• Temples.  The psychedelic 60's meets modern rock magic here is boss.  Thanks to my buddy Dan for unearthing this shiny little nugget.
  • If I didn't mention a particular track, it's only because I've run out of time to write for now.  This whole playlist may change your life this week. And if it doesn't, I'm certain next week's will.

Spotify version of the playlist is located below the track listing. Not a Spotify member?  No problem. An 8tracks playlist (requiring no membership) is also found below.

Thursday, April 11, 2013

Playlist of the Week: Technical Rockout

That ringing noise in your head?  That's just the medicine working.

My life is lately quite "cluttered".  And while that sounds like an indictment of my current predicament, I can assure you that I'm (mostly) not a whiny bitch.  "Cluttered" for me is a concoction of happy "problems" requiring my attention, effort, and planning as my life is undergoing some imminent, significant, amazingly positive changes.  Combined with the usual challenges I'm quite accustomed to, (work, travel, money, figuring out the meaning of life or somesuch) I'm left feeling somewhat like a computer that needs to be defragged after a semester in a male college dormitory--all worked up and yet all stopped up.

As the great Damon Albarn once pontificated, "Music is my radar" and it often helps me to detect and translate the world around me--often quite unintentionally.  But the power of music is that is it both a lens as well as a catalyst.  While the former role is often unconsciously executed, I find the latter role to be something I generally initiate.  Simply stated, sometimes--when my head and my heart get cluttered with all that there is to do and will be done--a remedy/reset button in the form of a concentrated dose of heavy rock 'n' roll is quite potent.

Ever since I was a kid pondering the impact of my parents' divorce, my first crush on a girl, and the question of mousse versus styling gel, rock music has been a powerful companion through the wilderness.  This is not to say that "music is all we need" in some sort of hyperbolic, overwrought manner.  Instead, it simply means that when the noise in our heads and hearts gets too much to bear, there are times when we must admit that we can't turn the volume down no matter how hard we try.  Instead, the solution often lies in turning up the volume somewhere else.  Thus, it is impossible to convince me that electric guitars and pounding drums (even with the occasional double kick-stand in play) are anything but a gift from God.  Much like scotch, pizza, and HBO original television, it is a divine medium that is not always done well and should be consumed in reasonable moderation to avoid sickness.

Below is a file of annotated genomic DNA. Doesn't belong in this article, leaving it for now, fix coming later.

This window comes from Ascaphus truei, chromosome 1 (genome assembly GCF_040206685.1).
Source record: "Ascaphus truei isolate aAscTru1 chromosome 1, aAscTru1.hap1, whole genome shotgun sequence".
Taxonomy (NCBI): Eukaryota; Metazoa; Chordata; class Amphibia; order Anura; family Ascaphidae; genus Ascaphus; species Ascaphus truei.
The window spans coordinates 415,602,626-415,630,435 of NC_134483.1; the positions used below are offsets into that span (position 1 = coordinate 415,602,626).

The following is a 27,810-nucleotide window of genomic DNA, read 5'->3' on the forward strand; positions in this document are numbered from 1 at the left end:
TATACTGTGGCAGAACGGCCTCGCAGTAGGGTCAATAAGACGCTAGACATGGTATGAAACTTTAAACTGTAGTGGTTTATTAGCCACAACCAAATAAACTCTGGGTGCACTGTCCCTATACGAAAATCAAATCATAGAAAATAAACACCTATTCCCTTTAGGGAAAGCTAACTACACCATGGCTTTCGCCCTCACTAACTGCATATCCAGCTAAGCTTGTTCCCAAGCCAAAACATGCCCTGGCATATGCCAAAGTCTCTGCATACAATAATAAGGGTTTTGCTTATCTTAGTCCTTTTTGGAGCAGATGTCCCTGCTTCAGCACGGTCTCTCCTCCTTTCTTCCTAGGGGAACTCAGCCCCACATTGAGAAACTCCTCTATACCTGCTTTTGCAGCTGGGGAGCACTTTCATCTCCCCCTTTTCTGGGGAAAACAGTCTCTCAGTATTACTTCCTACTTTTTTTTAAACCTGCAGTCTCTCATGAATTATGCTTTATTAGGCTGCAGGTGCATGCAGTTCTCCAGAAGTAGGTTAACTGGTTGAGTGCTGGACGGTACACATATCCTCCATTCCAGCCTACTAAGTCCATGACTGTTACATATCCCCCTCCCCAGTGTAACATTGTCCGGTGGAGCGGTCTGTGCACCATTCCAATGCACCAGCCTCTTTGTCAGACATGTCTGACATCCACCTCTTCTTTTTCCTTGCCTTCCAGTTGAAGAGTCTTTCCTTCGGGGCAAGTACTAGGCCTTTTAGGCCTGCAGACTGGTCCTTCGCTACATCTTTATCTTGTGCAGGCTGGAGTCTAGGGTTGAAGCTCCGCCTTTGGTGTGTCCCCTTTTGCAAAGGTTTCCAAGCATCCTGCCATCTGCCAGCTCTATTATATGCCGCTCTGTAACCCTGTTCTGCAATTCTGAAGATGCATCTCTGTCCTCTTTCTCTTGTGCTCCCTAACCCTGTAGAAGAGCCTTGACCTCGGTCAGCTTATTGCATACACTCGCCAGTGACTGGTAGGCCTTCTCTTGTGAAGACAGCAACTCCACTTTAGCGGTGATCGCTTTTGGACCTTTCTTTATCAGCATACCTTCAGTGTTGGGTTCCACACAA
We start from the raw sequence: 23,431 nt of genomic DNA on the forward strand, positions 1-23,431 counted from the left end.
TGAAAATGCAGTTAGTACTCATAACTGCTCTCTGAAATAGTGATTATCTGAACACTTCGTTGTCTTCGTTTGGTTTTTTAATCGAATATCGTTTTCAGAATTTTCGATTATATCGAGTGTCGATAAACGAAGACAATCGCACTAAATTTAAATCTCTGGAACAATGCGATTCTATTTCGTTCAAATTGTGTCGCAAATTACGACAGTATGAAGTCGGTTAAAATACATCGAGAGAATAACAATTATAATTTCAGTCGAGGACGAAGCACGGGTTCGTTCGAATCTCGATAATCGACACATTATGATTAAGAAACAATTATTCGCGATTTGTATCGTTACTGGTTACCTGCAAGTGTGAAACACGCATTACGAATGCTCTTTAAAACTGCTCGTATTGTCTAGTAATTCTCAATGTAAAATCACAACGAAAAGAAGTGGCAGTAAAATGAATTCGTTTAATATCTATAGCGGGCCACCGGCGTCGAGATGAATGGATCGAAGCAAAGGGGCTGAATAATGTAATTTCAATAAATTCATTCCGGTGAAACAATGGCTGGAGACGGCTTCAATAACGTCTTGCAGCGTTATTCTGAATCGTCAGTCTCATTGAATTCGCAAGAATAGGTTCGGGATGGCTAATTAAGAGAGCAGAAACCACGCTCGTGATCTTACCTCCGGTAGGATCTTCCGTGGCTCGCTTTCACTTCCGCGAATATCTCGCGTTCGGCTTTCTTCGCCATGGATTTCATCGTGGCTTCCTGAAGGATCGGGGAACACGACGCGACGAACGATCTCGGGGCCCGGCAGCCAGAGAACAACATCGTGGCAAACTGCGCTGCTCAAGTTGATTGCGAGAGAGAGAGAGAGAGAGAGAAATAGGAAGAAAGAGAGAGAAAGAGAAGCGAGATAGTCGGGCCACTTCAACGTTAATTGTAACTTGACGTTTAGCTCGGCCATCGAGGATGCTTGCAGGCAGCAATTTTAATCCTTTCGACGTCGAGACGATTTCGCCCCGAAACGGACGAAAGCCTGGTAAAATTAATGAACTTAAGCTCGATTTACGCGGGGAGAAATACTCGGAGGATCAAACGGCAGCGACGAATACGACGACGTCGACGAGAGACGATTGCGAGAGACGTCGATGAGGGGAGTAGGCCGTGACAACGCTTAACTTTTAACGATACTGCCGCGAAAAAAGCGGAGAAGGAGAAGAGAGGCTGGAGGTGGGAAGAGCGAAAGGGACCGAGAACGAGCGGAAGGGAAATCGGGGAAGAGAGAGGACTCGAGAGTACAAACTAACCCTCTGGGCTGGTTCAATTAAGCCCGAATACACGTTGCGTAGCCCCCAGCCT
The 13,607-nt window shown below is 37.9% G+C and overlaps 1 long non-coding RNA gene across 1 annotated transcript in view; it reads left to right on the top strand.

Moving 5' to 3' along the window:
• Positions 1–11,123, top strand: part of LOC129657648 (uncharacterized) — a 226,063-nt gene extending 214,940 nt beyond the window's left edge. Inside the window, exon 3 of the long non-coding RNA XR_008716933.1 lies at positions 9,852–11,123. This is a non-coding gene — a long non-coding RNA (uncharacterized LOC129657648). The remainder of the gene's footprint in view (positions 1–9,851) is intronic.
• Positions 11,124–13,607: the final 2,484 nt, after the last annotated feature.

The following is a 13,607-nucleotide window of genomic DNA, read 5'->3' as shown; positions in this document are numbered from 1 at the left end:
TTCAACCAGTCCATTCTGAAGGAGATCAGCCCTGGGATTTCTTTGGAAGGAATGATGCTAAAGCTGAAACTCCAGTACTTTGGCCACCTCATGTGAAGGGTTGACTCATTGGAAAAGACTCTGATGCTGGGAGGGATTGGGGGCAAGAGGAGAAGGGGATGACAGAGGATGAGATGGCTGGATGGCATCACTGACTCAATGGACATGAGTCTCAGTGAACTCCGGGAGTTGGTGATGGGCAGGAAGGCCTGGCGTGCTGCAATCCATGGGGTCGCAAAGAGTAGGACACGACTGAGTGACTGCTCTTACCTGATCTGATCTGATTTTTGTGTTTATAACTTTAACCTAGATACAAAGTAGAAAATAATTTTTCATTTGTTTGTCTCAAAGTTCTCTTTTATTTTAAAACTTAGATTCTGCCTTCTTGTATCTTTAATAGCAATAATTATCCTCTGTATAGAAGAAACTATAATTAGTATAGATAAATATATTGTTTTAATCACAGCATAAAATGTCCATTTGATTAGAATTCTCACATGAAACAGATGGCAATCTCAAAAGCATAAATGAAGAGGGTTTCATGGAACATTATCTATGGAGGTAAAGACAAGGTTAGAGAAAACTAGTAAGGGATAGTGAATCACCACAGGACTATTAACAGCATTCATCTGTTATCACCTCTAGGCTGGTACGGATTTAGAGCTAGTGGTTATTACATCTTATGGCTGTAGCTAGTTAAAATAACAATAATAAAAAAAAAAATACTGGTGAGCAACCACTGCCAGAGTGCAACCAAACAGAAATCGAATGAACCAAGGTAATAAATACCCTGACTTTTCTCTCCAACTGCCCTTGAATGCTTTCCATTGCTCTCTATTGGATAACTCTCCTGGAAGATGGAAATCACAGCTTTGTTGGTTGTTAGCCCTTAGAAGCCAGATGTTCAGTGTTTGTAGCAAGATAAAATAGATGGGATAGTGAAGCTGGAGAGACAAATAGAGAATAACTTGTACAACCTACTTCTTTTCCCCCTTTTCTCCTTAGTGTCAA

This week's playlist is an example of me getting musically pharmaceutical on your lame ass (and on mine).  I love a wide variety of music genres and styles and can appreciate the lyrically and structurally nuanced examples that are out there to be discovered and consumed.  However, this week is about raw meat.  Loudness.  A little furor.  But don't mistake it for meaningless noise (though there's PLENTY out there right now spanning every genre--much of it ridiculously over-credited and overrated).  This baker's dozen of songs have their share of gut punching and head shots, but also have plenty of skill and organic brilliance.  Having said that, I know that some of you will politely bypass this particular playlist and that's just fine.  But Daddy needs his air drum/guitar time and if you're honest with yourself--you probably need it, too.  

The "clutter" of life is rarely eradicated.  But I'm a firm believer that clutter can be pushed out of the way for a few minutes to set up the mic stands, plug in the Fenders, assemble the drum kits, and stack the Marshall amps turned up to 11.  It's all a matter of saying "yes" to clanging the drum sticks together and counting down for ignition.  Take the opportunity to be the master of your noise environment every once in a while.

Spotify version of the playlist is located below the track listing. Not a Spotify member?  No problem. An 8tracks playlist (requiring no membership) is also found below.